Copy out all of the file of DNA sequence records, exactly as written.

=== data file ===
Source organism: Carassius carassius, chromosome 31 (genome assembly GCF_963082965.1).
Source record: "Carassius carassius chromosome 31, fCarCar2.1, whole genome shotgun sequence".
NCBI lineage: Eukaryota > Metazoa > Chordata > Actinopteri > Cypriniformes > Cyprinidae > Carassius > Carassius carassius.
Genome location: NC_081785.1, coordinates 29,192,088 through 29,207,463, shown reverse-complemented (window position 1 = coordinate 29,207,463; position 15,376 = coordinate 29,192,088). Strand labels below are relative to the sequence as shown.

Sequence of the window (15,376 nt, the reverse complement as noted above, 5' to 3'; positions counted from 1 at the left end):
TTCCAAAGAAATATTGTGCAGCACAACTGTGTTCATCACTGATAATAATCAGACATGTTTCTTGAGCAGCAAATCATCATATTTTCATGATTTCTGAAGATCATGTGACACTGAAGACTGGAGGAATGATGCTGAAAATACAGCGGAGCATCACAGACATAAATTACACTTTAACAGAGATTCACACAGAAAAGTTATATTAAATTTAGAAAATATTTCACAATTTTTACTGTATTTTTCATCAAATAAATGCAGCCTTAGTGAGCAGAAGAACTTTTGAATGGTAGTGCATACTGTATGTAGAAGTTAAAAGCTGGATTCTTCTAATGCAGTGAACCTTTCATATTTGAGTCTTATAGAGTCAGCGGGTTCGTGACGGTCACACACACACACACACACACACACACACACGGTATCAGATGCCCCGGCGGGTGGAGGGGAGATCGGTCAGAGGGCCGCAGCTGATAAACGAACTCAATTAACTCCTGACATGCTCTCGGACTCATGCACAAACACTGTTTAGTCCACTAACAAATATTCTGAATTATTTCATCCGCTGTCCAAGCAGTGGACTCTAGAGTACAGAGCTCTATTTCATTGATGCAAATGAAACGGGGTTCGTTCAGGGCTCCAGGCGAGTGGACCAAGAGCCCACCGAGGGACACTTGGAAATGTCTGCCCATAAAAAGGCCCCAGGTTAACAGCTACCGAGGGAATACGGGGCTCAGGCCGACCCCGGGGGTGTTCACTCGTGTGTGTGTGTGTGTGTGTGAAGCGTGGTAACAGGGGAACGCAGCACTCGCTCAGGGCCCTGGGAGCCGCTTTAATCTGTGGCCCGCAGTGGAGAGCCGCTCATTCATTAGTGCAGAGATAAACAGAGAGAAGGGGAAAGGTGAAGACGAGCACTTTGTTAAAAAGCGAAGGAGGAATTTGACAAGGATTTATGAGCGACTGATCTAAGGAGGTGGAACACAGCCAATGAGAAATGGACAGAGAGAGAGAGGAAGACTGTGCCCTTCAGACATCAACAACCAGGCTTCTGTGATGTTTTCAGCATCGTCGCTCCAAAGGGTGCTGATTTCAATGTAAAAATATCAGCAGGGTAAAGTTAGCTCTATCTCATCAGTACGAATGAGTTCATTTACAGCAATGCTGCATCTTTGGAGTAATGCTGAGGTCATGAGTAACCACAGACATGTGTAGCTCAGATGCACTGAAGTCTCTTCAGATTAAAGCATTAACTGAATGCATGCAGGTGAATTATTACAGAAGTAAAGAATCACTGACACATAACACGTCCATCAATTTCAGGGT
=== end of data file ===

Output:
Source organism: Carassius carassius, chromosome 31 (genome assembly GCF_963082965.1).
Source record: "Carassius carassius chromosome 31, fCarCar2.1, whole genome shotgun sequence".
NCBI lineage: Eukaryota > Metazoa > Chordata > Actinopteri > Cypriniformes > Cyprinidae > Carassius > Carassius carassius.
Genome location: NC_081785.1, coordinates 29,192,088 through 29,207,463, shown reverse-complemented (window position 1 = coordinate 29,207,463; position 15,376 = coordinate 29,192,088). Strand labels below are relative to the sequence as shown.

Sequence of the window (15,376 nt, the reverse complement as noted above, 5' to 3'; positions counted from 1 at the left end):
TTCCAAAGAAATATTGTGCAGCACAACTGTGTTCATCACTGATAATAATCAGACATGTTTCTTGAGCAGCAAATCATCATATTTTCATGATTTCTGAAGATCATGTGACACTGAAGACTGGAGGAATGATGCTGAAAATACAGCGGAGCATCACAGACATAAATTACACTTTAACAGAGATTCACACAGAAAAGTTATATTAAATTTAGAAAATATTTCACAATTTTTACTGTATTTTTCATCAAATAAATGCAGCCTTAGTGAGCAGAAGAACTTTTGAATGGTAGTGCATACTGTATGTAGAAGTTAAAAGCTGGATTCTTCTAATGCAGTGAACCTTTCATATTTGAGTCTTATAGAGTCAGCGGGTTCGTGACGGTCACACACACACACACACACACACACACACACGGTATCAGATGCCCCGGCGGGTGGAGGGGAGATCGGTCAGAGGGCCGCAGCTGATAAACGAACTCAATTAACTCCTGACATGCTCTCGGACTCATGCACAAACACTGTTTAGTCCACTAACAAATATTCTGAATTATTTCATCCGCTGTCCAAGCAGTGGACTCTAGAGTACAGAGCTCTATTTCATTGATGCAAATGAAACGGGGTTCGTTCAGGGCTCCAGGCGAGTGGACCAAGAGCCCACCGAGGGACACTTGGAAATGTCTGCCCATAAAAAGGCCCCAGGTTAACAGCTACCGAGGGAATACGGGGCTCAGGCCGACCCCGGGGGTGTTCACTCGTGTGTGTGTGTGTGTGTGTGAAGCGTGGTAACAGGGGAACGCAGCACTCGCTCAGGGCCCTGGGAGCCGCTTTAATCTGTGGCCCGCAGTGGAGAGCCGCTCATTCATTAGTGCAGAGATAAACAGAGAGAAGGGGAAAGGTGAAGACGAGCACTTTGTTAAAAAGCGAAGGAGGAATTTGACAAGGATTTATGAGCGACTGATCTAAGGAGGTGGAACACAGCCAATGAGAAATGGACAGAGAGAGAGAGGAAGACTGTGCCCTTCAGACATCAACAACCAGGCTTCTGTGATGTTTTCAGCATCGTCGCTCCAAAGGGTGCTGATTTCAATGTAAAAATATCAGCAGGGTAAAGTTAGCTCTATCTCATCAGTACGAATGAGTTCATTTACAGCAATGCTGCATCTTTGGAGTAATGCTGAGGTCATGAGTAACCACAGACATGTGTAGCTCAGATGCACTGAAGTCTCTTCAGATTAAAGCATTAACTGAATGCATGCAGGTGAATTATTACAGAAGTAAAGAATCACTGACACATAACACGTCCATCAATTTCAGGGT